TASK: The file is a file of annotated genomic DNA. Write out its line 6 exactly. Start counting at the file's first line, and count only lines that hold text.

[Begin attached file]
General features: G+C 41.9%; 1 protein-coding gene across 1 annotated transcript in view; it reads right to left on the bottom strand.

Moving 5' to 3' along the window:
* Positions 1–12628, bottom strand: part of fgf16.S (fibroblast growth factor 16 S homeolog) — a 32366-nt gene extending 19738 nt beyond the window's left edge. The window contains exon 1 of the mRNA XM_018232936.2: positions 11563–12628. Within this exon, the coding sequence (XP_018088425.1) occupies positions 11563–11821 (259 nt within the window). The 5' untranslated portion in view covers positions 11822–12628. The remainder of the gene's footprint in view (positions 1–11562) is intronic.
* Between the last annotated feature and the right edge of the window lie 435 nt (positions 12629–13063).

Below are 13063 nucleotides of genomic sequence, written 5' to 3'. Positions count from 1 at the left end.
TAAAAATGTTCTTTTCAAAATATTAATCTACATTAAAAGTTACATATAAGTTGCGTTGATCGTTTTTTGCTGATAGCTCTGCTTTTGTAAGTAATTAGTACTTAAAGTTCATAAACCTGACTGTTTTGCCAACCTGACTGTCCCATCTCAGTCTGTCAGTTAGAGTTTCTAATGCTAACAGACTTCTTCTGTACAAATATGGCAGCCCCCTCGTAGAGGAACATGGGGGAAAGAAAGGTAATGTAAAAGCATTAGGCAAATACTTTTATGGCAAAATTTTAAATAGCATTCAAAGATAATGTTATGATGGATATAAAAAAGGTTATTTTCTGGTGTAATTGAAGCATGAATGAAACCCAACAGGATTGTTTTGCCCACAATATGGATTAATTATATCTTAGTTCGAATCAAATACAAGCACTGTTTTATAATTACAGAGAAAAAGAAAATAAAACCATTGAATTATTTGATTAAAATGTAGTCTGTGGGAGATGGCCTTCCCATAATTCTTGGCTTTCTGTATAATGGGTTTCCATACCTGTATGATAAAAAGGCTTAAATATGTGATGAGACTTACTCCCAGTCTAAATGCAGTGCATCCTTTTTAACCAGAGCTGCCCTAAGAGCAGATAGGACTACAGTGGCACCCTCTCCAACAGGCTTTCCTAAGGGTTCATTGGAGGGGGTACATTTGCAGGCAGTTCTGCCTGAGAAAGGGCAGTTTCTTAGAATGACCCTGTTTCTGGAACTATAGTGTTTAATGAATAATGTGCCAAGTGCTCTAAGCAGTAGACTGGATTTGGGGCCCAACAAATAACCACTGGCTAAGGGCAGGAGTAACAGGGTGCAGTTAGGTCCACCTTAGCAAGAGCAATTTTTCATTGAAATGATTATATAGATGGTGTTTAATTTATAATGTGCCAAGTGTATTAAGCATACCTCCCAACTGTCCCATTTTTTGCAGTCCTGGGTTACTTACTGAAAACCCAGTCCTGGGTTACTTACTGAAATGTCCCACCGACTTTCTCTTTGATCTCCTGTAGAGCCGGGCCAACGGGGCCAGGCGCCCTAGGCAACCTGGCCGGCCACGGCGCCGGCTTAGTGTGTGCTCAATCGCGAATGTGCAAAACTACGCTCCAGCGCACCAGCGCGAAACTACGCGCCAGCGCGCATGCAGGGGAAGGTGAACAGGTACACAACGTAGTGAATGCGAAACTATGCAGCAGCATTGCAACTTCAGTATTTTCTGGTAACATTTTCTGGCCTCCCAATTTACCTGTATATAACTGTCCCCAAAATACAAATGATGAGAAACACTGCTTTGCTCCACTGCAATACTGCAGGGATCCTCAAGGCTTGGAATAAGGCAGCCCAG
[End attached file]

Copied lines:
TAAAAATGTTCTTTTCAAAATATTAATCTACATTAAAAGTTACATATAAGTTGCGTTGATCGTTTTTTGCTGATAGCTCTGCTTTTGTAAGTAATTAGTACTTAAAGTTCATAAACCTGACTGTTTTGCCAACCTGACTGTCCCATCTCAGTCTGTCAGTTAGAGTTTCTAATGCTAACAGACTTCTTCTGTACAAATATGGCAGCCCCCTCGTAGAGGAACATGGGGGAAAGAAAGGTAATGTAAAAGCATTAGGCAAATACTTTTATGGCAAAATTTTAAATAGCATTCAAAGATAATGTTATGATGGATATAAAAAAGGTTATTTTCTGGTGTAATTGAAGCATGAATGAAACCCAACAGGATTGTTTTGCCCACAATATGGATTAATTATATCTTAGTTCGAATCAAATACAAGCACTGTTTTATAATTACAGAGAAAAAGAAAATAAAACCATTGAATTATTTGATTAAAATGTAGTCTGTGGGAGATGGCCTTCCCATAATTCTTGGCTTTCTGTATAATGGGTTTCCATACCTGTATGATAAAAAGGCTTAAATATGTGATGAGACTTACTCCCAGTCTAAATGCAGTGCATCCTTTTTAACCAGAGCTGCCCTAAGAGCAGATAGGACTACAGTGGCACCCTCTCCAACAGGCTTTCCTAAGGGTTCATTGGAGGGGGTACATTTGCAGGCAGTTCTGCCTGAGAAAGGGCAGTTTCTTAGAATGACCCTGTTTCTGGAACTATAGTGTTTAATGAATAATGTGCCAAGTGCTCTAAGCAGTAGACTGGATTTGGGGCCCAACAAATAACCACTGGCTAAGGGCAGGAGTAACAGGGTGCAGTTAGGTCCACCTTAGCAAGAGCAATTTTTCATTGAAATGATTATATAGATGGTGTTTAATTTATAATGTGCCAAGTGTATTAAGCATACCTCCCAACTGTCCCATTTTTTGCAGTCCTGGGTTACTTACTGAAAACCCAGTCCTGGGTTACTTACTGAAATGTCCCACCGACTTTCTCTTTGATCTCCTGTAGAGCCGGGCCAACGGGGCCAGGCGCCCTAGGCAACCTGGCCGGCCACGGCGCCGGCTTAGTGTGTGCTCAATCGCGAATGTGCAAAACTACGCTCCAGCGCACCAGCGCGAAACTACGCGCCAGCGCGCATGCAGGGGAAGGTGAACAGGTACACAACGTAGTGAATGCGAAACTATGCAGCAGCATTGCAACTTCAGTATTTTCTGGTAACATTTTCTGGCCTCCCAATTTACCTGTATATAACTGTCCCCAAAATACAAATGATGAGAAACACTGCTTTGCTCCACTGCAATACTGCAGGGATCCTCAAGGCTTGGAATAAGGCAGCCCAG